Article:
|CHARLES lipscombe||27/04/2020 02:48:00|
|119 forum posts|
In a recent thread concerning painting cast iron, Andrew Johnston mentioned the seasoning of cast iron. Rather than hijack that thread I have started this one to try and find out a bit more about this subject.
Certainly it used to be fervently believed that seasoning castings made from cast iron was necessary to relieve stresses and avoid distortion after machining. There were many ideas on exactly how to do this, some of doubtful merit including urinating on it.
If seasoning was ever necessary, was this because of the grades of CI available at the time, and possibly their method of production? Therefore not necessary now?
Does Andrew or anyone else ever season CI castings, i.e.is seasoning relevant nowadays? Especially for the size of castings we are likely to encounter in model-making activities.
If it is relevant, what sort of temperature/time cycles are we talking about?
|Paul Lousick||27/04/2020 03:18:37|
|1755 forum posts|
I was advised to leave new castings outside for 2-3 months. The repeated heating and cooling by the sun would releive the stresses. Others suggested to put them at the base of a large fire pit and allow them to cool slowly in the ashes.
I had plenty of other parts to make and left them to weather outside for about 3 months. Did not have any problems with distortion after machining but don't know if there would have been any if I had machined them sooner.
5505 forum posts
I have seen one Optimum Chinese-made micro/mini lathe whose cast iron bed bent like a banana after a few months, to the tune of 1mm bend in the top bed ways. Most likely but not conclusively a "green" casting.
On the other hand I remember acres of unmachined cast iron heads and blocks deliberately left sitting out in the weather for months behind the Chrysler car factory where I served my time.
|Bill Pudney||27/04/2020 04:18:16|
|537 forum posts|
The first job I had in 'straya was at a company that made mining machinery. The car park was used to season castings, and there were a lot of them. Apparently the "seasoning time" was related to the length of the grass. It was advisable to be really careful when parking the car to avoid hitting a casting.
|not done it yet||27/04/2020 05:43:54|
|5946 forum posts|
I would expect that ‘weathering’ castings allowed the surface stresses to be relieved, so that later machining did not need to involve large areas of ‘skin’. I would expect modern-day casting operations involve heat cyling at low temperatures to make things like engine blocks (12” to the foot scale) useable in much shorter timespans. Certainly the engine makers want to work with ‘Just-in-Time’ inventories, these days and I doubt the metal is any different than in the old days - just a rush nowadays, rather than allowing larger time frames for castings to mature. Seems sensible to mature castings at the foundry, under controlled conditions, than at the machining point - plenty of spare heat?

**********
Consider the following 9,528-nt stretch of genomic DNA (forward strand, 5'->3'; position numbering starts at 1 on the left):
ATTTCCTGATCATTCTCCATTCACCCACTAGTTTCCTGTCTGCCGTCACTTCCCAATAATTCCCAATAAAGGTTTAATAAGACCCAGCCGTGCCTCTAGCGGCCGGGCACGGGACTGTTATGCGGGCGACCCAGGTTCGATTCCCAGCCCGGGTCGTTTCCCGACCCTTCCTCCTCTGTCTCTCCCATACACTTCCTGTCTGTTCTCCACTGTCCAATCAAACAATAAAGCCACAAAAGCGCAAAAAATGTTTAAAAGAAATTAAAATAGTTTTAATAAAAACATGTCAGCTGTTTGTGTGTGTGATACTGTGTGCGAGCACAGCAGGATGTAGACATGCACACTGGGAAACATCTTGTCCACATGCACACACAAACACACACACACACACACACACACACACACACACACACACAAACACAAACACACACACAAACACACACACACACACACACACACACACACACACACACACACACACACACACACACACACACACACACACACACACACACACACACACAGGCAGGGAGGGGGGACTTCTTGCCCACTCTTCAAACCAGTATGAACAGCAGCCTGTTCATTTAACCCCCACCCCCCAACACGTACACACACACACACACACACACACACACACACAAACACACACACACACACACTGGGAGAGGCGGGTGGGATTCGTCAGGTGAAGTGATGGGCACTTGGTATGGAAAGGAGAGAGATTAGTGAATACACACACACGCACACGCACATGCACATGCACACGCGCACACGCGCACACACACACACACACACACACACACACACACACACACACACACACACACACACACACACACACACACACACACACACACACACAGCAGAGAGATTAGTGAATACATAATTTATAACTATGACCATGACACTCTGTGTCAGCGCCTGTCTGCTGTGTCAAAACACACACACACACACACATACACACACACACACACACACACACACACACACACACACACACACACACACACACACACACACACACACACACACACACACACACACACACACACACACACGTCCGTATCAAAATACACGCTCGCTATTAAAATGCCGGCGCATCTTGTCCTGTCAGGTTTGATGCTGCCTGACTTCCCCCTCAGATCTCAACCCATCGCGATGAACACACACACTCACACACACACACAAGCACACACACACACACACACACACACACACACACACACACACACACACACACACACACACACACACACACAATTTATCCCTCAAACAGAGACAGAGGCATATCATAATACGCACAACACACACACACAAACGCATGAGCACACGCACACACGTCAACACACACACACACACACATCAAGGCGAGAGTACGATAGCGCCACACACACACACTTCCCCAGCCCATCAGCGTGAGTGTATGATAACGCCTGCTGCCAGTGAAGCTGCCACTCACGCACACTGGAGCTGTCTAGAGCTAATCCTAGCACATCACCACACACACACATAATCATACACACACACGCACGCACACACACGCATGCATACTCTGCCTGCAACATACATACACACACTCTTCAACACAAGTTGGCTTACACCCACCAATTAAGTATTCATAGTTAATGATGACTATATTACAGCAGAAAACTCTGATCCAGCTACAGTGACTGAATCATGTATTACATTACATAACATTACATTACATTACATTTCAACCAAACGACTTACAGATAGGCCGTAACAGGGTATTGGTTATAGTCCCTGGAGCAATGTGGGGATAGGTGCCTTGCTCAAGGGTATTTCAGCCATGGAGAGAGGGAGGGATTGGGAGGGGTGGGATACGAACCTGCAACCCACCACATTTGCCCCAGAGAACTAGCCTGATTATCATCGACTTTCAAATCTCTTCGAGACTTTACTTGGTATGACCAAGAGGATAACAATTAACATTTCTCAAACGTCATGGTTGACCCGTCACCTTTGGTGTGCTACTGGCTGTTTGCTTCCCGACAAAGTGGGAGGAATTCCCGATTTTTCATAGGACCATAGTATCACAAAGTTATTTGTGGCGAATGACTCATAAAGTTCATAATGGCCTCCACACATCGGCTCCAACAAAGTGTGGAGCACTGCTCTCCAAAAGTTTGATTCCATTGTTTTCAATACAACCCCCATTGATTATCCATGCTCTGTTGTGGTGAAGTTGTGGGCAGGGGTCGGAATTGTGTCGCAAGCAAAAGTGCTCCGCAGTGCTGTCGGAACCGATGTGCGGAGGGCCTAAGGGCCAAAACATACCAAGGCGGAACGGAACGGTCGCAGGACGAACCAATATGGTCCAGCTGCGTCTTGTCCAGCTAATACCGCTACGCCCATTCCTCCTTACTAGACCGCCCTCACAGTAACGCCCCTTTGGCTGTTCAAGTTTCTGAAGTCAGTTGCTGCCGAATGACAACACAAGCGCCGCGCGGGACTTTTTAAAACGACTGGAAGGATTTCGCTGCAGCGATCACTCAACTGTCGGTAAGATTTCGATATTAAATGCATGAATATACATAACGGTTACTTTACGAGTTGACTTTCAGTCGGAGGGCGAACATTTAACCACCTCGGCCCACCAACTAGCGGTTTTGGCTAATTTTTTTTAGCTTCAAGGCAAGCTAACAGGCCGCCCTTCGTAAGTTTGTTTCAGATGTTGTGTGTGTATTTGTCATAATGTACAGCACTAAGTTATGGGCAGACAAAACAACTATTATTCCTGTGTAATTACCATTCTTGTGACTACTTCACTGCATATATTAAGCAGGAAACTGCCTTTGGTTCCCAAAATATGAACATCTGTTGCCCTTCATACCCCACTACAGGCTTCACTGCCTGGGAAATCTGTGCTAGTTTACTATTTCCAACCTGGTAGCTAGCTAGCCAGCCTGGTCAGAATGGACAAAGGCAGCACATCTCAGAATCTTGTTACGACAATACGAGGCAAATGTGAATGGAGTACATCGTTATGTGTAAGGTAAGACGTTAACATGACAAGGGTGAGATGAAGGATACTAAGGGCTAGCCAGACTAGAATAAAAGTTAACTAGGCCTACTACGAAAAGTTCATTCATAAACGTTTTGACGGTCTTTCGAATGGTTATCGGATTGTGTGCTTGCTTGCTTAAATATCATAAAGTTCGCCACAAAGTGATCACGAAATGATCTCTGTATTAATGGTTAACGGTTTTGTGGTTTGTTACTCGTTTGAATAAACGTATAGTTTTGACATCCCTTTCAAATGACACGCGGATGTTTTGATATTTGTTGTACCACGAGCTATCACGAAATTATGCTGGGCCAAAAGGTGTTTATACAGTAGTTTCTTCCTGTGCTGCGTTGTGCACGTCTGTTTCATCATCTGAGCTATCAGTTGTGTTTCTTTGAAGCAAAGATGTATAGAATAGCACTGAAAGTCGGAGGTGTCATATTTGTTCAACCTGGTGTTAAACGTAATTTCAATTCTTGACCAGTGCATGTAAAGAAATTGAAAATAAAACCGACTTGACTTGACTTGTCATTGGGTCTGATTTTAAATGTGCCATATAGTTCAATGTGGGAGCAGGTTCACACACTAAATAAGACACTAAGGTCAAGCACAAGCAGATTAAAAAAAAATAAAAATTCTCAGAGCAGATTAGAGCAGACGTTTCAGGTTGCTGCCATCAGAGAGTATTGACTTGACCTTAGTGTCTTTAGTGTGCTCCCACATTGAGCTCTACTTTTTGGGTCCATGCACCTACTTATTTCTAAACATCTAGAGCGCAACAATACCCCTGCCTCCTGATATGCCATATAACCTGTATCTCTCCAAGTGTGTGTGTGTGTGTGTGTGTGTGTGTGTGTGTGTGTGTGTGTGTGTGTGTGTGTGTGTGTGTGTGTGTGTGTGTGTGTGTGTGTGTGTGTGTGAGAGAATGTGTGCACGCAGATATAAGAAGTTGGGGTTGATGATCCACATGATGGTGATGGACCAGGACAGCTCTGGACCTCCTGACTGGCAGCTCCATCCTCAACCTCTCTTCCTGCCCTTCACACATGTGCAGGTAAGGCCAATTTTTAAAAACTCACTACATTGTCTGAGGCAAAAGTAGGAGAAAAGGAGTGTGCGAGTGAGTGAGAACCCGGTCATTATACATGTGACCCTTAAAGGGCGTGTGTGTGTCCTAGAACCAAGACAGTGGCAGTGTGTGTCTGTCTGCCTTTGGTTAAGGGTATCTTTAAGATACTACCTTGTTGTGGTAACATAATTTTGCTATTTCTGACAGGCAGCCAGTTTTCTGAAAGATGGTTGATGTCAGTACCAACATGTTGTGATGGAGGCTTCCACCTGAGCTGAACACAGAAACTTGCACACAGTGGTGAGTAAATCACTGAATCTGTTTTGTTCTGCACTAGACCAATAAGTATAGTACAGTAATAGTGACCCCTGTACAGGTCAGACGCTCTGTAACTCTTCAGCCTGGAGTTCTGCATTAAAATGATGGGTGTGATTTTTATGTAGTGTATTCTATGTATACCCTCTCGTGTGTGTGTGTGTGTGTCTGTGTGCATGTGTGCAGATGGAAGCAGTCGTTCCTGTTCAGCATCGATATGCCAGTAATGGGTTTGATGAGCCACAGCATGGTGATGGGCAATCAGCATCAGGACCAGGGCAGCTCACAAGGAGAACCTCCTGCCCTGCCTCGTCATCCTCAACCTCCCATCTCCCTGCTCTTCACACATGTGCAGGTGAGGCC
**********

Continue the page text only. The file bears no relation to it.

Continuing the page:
One certainly does not want engine blocks changing shape after the crank bearings have been line-bored!
|Chris Evans 6||27/04/2020 07:21:54|
1923 forum posts
When I started work in 1963 castings where left out to weather for months and years depending on how many the foundry produced. This kept the foundry busy as they never had to let the furnace die but just kept pouring metal. I was told at the time it was to allow the casting to stress relieve. Fast forward over 50 years and I was asked to machine a batch of castings in my home workshop, I asked the question re how long the castings would be kept for before I received them and the answer was that castings where no longer weathered due to better heat control with the electric furnaces and better quality iron. I did around 90 castings, no chilled skin or blow holes in any of them.
|992 forum posts|
Boxford used to weather castings outdoors for around 6 months. A labourer used to water them daily if it wasn't raining or snowing and, yes, some passing personel did take a leak over them. After 3 months the raw, rusty bed castings were shot blasted and a rough planed top and bottom before being returned outside for another 3 months in the elements. Finally they were shot blasted again, filled and painted before going to the machine shop. The shot blaster was a very violent machine, fully enclosed & used steel slag - it was very effective at cleaning the castings of rust & also probably contributed to stress relief. Good for cleaning up more substantial rusty motorcycle bits as well if you spoke nicely to the operator !
The beds for the later geared head machines that were induction hardened did not get weathered - I did ask why & was told that they were heat treated at the foundry to relieve stresses. They did bend when hardened, though, which some attributed to the lack of weathering. A method was evolved that involved torquing down a clamp in the middle of the bed to pull it hollow before hardening. When the hardening pass was completed, the clamp was removed to allow the middle of the bed to rise before finish grinding the bed formation.
Can't verify the accuracy of the statement, but I was told that the castings for the Swiss SIP & Dixi machines were dropped into lakes to "weather" in the mud for a period of time.
|John MC||27/04/2020 07:45:35|
341 forum posts
Many years ago I worked on an "SIP" jig borer that was made in the 1930's. The guy who did the maintenance reckoned the the iron castings were left for 7 years to season before being machined. I initially thought this was a sign of quality. I've no idea how true this is, I'm now sceptical. The castings were, no doubt, of the highest quality, perhaps not needing much seasoning? Surely in the 7 years wait improvements and upgrades to the machine would happen rendering the castings unsuitable? Even back then heat treatments to stress relieve the casting were available.
I would guess a good way to season an iron casting would be to rough machine, take the "skin" off, then heat treat to stress relieve.